With that understanding, I set out to reduce my notes to the summary diagram at the top of this page. It’s not to scale, and it may contain errors of interpretation. But on it I’ve mapped each signal to the track I think it controls, and for the most part this isn’t ambiguous. And what’s clear from this is that the signals are not set up for bi-directional use after all. Probably. I still have one place I don’t understand.

A Puzzle

That diagram is a bit of an eye-chart, so here’s an enlarged view:




As you can see, at the right end (just west of Ochanomizu) the Chūō Line from Tōkyō (orange) is on the two outer tracks, and the Sōbu Line from Akihabara (yellow, and which is generally known as the Chūō-Sōbu Line here) is on the two inner tracks. On the left side (west) these become the Local (yellow) and Rapid (orange) lines. The interlocking allows trains from either line on the left to move to either line on the right, for the permitted direction of travel.

In truth, only the first two double-crossovers (“XC#1” and “XC#2” on the diagram) are used for this. The single crossover (“C#1”) appears to exist to allow a westbound Sōbu Line train that terminates at Ochanomizu to move west past the station and reverse back in to become an eastbound.

What puzzles me though is the third crossover (“XC#3”). It’s located just east of Suidōbashi station, so it could be used for an eastbound local terminating there to reverse and become a westbound, but you only need a single crossover for that. And that seems like an odd place to reverse a local, unless it is to avoid congestion at Ochanomizu, which I suppose makes some sense although I haven’t found any documentation to suggest that any trains do this.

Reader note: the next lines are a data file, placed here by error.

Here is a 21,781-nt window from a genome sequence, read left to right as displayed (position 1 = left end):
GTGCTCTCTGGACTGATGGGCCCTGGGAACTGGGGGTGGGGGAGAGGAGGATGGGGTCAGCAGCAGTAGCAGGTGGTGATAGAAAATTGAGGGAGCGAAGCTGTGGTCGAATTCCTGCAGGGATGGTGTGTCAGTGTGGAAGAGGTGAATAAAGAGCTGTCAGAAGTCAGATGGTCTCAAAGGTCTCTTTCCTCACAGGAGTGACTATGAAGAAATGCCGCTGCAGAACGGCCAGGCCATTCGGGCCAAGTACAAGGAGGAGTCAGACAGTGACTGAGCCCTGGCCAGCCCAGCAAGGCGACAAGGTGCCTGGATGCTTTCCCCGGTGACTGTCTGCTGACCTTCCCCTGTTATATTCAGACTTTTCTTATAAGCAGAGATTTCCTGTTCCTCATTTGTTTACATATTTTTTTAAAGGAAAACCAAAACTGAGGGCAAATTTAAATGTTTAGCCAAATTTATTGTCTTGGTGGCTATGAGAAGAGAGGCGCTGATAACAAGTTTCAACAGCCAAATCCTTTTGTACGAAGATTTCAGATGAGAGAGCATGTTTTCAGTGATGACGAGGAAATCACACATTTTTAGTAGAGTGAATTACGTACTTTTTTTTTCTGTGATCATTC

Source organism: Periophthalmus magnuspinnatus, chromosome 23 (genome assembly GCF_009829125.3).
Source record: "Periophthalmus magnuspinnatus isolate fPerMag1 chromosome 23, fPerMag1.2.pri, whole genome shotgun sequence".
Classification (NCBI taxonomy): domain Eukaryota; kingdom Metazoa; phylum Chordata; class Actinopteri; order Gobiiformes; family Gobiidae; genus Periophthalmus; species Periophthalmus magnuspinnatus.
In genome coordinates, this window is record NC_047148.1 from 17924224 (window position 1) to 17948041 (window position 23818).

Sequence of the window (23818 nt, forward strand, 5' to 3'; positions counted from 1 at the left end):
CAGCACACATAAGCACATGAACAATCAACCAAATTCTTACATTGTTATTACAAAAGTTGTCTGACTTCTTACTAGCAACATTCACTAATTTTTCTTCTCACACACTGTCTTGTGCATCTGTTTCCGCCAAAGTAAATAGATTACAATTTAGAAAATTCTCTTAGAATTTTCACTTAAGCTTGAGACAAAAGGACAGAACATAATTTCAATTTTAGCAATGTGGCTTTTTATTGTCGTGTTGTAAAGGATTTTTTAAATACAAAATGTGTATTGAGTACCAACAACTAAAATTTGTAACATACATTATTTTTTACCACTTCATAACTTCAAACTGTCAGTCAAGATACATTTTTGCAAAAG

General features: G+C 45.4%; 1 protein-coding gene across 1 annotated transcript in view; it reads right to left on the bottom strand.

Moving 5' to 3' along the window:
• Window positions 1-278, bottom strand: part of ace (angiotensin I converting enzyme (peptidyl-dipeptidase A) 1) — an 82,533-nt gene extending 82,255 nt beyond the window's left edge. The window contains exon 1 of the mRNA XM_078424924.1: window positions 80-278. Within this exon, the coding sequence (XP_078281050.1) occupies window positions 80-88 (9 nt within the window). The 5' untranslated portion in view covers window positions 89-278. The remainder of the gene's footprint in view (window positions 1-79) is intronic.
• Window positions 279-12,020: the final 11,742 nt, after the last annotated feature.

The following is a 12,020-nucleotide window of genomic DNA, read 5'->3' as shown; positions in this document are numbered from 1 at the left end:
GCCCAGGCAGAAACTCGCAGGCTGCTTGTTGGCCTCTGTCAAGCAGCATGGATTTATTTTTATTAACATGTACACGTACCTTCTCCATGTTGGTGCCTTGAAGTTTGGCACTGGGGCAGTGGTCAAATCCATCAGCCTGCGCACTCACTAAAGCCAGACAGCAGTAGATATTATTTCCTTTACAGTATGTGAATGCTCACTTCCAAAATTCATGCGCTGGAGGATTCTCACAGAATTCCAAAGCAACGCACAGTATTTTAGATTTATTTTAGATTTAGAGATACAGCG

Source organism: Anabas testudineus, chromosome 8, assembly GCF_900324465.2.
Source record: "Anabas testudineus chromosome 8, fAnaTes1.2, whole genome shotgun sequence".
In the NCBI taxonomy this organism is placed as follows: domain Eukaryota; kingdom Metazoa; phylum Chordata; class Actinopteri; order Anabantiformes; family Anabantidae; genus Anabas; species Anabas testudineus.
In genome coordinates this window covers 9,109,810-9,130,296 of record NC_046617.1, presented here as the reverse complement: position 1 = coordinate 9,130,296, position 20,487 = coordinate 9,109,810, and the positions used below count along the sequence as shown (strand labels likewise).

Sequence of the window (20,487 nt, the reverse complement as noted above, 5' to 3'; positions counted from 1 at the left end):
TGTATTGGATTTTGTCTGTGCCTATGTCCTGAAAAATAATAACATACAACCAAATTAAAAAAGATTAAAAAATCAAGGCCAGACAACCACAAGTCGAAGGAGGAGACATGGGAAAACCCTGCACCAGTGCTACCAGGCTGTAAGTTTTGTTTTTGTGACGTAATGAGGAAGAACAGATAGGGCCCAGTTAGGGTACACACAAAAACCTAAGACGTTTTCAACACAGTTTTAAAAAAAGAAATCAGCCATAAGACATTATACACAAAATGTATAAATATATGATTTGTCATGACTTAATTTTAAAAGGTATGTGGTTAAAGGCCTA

There appear to be three signals controlling access to this crossover, which I’ve labeled “A”, “B” and “C” on the diagram. B and C make sense for normal operation, but A is an oddity. However, A is one of the signals where I haven’t found a clear view of any label. And although it’s to the right of track 3 and above the tunnel used by track 4, it’s possible that it’s either a wrong-way signal for track 4 or a home signal for track 2 and the crossover (even though it’s not far past the prior signal for that track).

My best guess (ignoring the mystery signal) is that the purpose of this crossover, despite its proximity to Suidōbashi station, is actually to allow trains from Akihabara to reverse and head towards Tōkyō, and vice versa. Now you wouldn’t do that normally. But it could be used to position new trains in Tōkyō at the start of a busy period, or remove them at the end. This is the most likely explanation I can come up with that would justify the extra complexity.

For modeling purposes, I’ll probably use that interpretation, and I may omit the crossover for my test track, as it’s really not essential to the crossover function of the interlocking.